|The first Minolta 35mm SLR|
image by Christoph Batz (Image rights)
The Minolta SR-2 was introduced in 1958 as the first 35mm SLR camera from Chiyoda Kogaku. Having a remarkably advanced design, it paved the way for a whole series of successfull models for several decades to come, the same body being continuously refined right up to and including the Minolta XE-1 of 1975 —which became the basis for the Leica R3. In this model, all the features to be included in any modern film based SLR camera came together for the first time: A bright pentaprism finder with a rapid-return mirror, a wide bayonet lens mount for fast and convenient lens change with an internal automatic lens diaphragm mechanism, a single knob stationary shutter-speed dial, a fast thumb operated film advance lever with coaxial shutter release, a combined rewind crank and back opening knob, a hinged door with an automatic frame-counter reset facility and a film-type reminder dial, FP and X PC sync terminals, and a convenient self timer sturdy enough to double as a finger grip. The SR-2 did not however reopen the lens aperture after exposure automatically, but by operating the film advance lever. So after that, no depth-of-field pre-view facility was present, although the more shrewd photographers found a way around this by turning the lens in its bayonet mount! The only important thing missing was the provision for an exposure meter. This was rectified in 1960 with the introduction of the model SR-3, having provision for a clip-on selenium meter being coupled to the shutter-speed-dial, and in 1962, came the first 35mm SLR camera with a built-in CdS meter with the introduction of the model SR-7.
- Instant-return mirror
- Minolta SR bayonet lens mount with internal diaphragm operating lever
- Fast film advance / shutter tensioning lever with integrated shutter release knob
- Automatic preset lenses, closing aperture to preset value prior to exposure
- All shutter speeds set on a single stationary dial, 1 to 1/1000 sec. pluss B
- Combined rewind crank and back door release by pulling the knob up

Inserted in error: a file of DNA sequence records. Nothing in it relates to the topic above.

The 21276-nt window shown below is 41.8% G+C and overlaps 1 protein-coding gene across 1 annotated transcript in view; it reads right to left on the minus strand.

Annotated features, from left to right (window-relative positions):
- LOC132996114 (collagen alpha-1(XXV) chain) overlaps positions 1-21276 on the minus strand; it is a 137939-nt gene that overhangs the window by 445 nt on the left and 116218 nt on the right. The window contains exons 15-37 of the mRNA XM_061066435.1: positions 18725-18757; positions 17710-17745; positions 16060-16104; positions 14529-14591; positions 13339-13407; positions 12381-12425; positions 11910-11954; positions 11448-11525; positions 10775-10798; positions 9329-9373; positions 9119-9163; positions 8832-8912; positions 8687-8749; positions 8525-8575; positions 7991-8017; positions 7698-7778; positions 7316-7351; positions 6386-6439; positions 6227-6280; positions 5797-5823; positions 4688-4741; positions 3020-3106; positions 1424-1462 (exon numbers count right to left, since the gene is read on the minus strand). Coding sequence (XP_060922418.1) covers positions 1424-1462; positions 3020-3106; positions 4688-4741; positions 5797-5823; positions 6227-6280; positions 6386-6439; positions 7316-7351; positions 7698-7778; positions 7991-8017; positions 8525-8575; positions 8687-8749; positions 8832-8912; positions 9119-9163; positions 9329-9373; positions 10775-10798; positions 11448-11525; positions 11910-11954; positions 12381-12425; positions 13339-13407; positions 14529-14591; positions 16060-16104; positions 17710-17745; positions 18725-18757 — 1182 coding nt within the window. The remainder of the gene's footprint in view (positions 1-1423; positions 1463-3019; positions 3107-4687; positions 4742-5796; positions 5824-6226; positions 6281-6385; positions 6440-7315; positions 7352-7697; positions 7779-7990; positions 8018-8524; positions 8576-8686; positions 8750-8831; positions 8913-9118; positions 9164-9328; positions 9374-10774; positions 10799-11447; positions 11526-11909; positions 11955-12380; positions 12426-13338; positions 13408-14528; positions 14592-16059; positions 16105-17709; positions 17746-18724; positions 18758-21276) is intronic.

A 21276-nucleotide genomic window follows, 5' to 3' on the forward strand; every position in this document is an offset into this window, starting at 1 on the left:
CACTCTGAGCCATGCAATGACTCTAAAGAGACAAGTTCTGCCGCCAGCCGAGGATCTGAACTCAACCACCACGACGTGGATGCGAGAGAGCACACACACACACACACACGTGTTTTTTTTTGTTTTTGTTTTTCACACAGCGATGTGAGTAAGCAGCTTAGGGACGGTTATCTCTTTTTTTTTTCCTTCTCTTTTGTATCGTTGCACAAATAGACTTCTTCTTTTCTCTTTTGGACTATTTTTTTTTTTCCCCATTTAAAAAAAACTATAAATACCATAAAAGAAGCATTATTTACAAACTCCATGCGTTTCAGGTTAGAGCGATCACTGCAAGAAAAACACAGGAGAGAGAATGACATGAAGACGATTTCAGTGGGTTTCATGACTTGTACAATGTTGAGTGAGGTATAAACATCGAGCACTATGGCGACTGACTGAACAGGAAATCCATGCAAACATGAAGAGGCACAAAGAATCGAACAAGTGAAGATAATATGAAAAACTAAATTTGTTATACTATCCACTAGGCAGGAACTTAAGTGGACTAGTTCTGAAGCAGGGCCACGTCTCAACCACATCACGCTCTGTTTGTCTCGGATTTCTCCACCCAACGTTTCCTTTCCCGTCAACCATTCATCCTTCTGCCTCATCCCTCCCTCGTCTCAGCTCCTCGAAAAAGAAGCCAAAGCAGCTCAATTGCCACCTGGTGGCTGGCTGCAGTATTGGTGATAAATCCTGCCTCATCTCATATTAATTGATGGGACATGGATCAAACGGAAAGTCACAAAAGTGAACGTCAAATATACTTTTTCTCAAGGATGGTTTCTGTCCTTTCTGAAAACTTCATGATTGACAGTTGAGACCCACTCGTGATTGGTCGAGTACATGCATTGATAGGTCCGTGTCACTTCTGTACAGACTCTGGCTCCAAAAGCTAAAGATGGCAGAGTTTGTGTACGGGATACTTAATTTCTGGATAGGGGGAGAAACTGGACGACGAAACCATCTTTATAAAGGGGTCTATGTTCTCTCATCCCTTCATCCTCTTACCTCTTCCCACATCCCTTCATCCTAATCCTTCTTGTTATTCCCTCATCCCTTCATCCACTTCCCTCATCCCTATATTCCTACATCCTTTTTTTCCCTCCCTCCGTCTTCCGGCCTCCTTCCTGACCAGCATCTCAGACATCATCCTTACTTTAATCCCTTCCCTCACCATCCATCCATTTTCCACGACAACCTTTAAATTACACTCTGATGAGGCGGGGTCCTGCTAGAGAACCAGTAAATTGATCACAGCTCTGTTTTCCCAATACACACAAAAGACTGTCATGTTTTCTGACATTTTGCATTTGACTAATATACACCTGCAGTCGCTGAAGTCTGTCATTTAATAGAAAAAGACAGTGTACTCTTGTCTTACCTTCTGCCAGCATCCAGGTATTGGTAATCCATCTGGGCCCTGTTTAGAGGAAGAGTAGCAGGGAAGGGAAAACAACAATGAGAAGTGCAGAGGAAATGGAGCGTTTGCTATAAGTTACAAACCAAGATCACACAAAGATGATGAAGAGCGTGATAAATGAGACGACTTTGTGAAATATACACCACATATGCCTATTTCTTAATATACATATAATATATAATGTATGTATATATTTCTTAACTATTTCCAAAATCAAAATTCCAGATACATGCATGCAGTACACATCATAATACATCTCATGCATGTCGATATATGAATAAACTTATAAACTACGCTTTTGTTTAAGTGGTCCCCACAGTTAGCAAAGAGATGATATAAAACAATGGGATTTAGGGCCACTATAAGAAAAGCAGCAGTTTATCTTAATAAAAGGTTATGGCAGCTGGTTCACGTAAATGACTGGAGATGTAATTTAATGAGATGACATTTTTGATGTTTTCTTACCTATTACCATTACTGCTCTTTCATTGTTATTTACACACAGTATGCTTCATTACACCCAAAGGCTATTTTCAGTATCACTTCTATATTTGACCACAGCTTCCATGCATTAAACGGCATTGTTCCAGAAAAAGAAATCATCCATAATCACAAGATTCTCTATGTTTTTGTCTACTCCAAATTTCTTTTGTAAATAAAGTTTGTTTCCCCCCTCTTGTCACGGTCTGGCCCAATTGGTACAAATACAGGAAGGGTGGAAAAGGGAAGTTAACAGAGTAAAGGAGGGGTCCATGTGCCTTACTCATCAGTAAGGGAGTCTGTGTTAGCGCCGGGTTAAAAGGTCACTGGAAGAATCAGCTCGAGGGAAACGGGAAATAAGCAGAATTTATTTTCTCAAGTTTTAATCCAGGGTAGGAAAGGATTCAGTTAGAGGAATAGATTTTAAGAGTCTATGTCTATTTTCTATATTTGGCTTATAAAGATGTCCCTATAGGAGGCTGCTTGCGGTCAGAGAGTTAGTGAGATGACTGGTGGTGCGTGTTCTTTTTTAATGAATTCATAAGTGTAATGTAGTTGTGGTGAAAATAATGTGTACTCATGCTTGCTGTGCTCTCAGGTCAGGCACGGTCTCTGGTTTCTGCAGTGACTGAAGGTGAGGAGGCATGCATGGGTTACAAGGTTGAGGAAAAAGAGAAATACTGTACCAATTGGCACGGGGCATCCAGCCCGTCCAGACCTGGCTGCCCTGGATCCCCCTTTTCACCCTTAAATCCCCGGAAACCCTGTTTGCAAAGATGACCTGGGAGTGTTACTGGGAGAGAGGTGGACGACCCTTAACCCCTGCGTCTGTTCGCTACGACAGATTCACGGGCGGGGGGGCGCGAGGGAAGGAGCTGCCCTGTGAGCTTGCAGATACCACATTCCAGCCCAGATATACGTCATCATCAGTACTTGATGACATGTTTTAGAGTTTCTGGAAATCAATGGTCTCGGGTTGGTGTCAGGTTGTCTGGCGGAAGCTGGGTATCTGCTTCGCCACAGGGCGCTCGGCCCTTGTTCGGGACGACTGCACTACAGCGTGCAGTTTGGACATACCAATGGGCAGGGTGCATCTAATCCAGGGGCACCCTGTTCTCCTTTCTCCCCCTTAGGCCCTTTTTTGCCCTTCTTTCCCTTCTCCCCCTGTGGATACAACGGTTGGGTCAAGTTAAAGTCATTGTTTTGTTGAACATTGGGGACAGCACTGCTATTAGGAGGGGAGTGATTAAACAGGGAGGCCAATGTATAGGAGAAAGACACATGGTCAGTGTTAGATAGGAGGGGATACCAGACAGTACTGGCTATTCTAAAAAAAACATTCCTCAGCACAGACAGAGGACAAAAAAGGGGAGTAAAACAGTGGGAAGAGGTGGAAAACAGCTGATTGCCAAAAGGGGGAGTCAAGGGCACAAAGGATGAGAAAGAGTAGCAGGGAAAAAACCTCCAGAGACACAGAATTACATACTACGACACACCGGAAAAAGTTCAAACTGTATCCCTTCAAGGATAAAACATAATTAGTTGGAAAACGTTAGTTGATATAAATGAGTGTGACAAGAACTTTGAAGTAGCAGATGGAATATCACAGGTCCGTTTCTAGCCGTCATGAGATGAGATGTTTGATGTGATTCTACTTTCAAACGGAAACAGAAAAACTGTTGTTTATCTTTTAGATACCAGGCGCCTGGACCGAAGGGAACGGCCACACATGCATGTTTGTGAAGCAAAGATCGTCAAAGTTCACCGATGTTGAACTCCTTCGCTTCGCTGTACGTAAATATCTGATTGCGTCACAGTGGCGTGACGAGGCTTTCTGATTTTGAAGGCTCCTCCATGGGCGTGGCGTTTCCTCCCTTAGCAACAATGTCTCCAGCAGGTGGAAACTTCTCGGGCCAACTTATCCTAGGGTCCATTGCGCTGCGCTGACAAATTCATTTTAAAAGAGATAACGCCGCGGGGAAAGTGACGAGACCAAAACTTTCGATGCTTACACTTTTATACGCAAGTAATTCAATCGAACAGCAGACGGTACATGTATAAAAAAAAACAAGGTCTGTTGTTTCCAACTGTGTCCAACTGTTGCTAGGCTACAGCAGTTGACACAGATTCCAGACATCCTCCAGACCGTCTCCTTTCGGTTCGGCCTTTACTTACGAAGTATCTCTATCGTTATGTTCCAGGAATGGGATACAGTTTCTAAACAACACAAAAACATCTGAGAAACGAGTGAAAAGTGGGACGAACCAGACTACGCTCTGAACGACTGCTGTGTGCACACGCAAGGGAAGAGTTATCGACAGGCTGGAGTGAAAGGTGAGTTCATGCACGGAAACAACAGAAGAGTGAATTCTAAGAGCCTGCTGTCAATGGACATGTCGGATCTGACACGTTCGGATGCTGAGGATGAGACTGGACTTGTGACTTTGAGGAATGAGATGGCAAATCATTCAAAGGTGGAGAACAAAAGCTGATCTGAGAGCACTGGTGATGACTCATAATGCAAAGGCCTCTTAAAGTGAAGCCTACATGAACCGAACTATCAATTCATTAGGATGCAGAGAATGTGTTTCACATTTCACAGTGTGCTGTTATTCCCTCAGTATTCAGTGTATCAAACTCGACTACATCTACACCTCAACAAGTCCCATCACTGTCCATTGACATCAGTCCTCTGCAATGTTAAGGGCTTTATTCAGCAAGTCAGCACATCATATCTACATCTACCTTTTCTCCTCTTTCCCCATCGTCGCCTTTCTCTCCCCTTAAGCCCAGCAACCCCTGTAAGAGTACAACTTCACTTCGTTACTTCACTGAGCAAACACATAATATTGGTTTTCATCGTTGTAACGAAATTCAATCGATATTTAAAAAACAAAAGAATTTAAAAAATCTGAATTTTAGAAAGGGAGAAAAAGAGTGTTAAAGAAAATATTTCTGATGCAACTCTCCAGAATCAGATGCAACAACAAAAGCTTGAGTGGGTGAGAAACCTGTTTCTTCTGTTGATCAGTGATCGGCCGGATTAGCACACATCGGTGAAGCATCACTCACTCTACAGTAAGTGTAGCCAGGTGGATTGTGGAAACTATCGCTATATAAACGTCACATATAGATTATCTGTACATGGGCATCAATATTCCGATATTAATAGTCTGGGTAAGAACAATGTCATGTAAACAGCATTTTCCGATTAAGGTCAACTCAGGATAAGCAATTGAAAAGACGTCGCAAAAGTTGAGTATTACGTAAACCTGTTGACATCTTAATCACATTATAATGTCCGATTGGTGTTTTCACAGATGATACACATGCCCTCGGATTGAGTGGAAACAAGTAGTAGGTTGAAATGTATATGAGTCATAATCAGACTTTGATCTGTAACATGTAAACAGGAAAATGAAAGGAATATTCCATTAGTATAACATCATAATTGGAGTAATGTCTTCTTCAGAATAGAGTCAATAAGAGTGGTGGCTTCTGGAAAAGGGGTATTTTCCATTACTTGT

- Internal frame counter with automatic reset when opening the back
However, just as important for the Chiyoda Kogaku success is the fact that they had to their disposal a brilliant team of lens designers and one of the most experienced and finest optical works making their own glass. The Rokkor lenses with the "Achromatic Coating" was produced taking advantage of their own advanced coating facilities. Shortly after the introduction of the SR-2, a large range of lenses and accessories was available. Several of the early lenses were superior, like the Rokkor PF 1:2 f=100mm and the remarkable Macro Rokkor QF 1:3.5 f=50mm. The latter has a Leica thread mount, but was supplied with a Minolta bayonet mount adapter, it focuses from infinity to 1:2 without the need for the included 1:1 intermediate ring. A remarkable curiosity is the fact that they subcontracted the manufacture of the macro bellows to Novoflex, the supplier of bellows to manufacturers like Hasselblad and Zeiss Ikon.
The introduction of the Minolta SR-2 marked the beginning of Chiyoda Kogaku's remarkable success subsequently placing the company among the few world-leading camera manufacturers for many decades to come. In July 1962, as the result of this international recognition, the company name was changed to Minolta Camera Company Ltd.
- Minolta SR-2 user manual at Butkus.org
- The SR-2 page at the MinMan website
- Minolta Sr-2 at Sylvain Halgand's collection d'appareils (French)
- SR-2 inMinowiki (German)
|Minolta Classic Cameras|
|Vest (or Best) | V2 | SR-2 | SRT 101 | XE | XD | CLE | 7000 | 9000 | 800 si|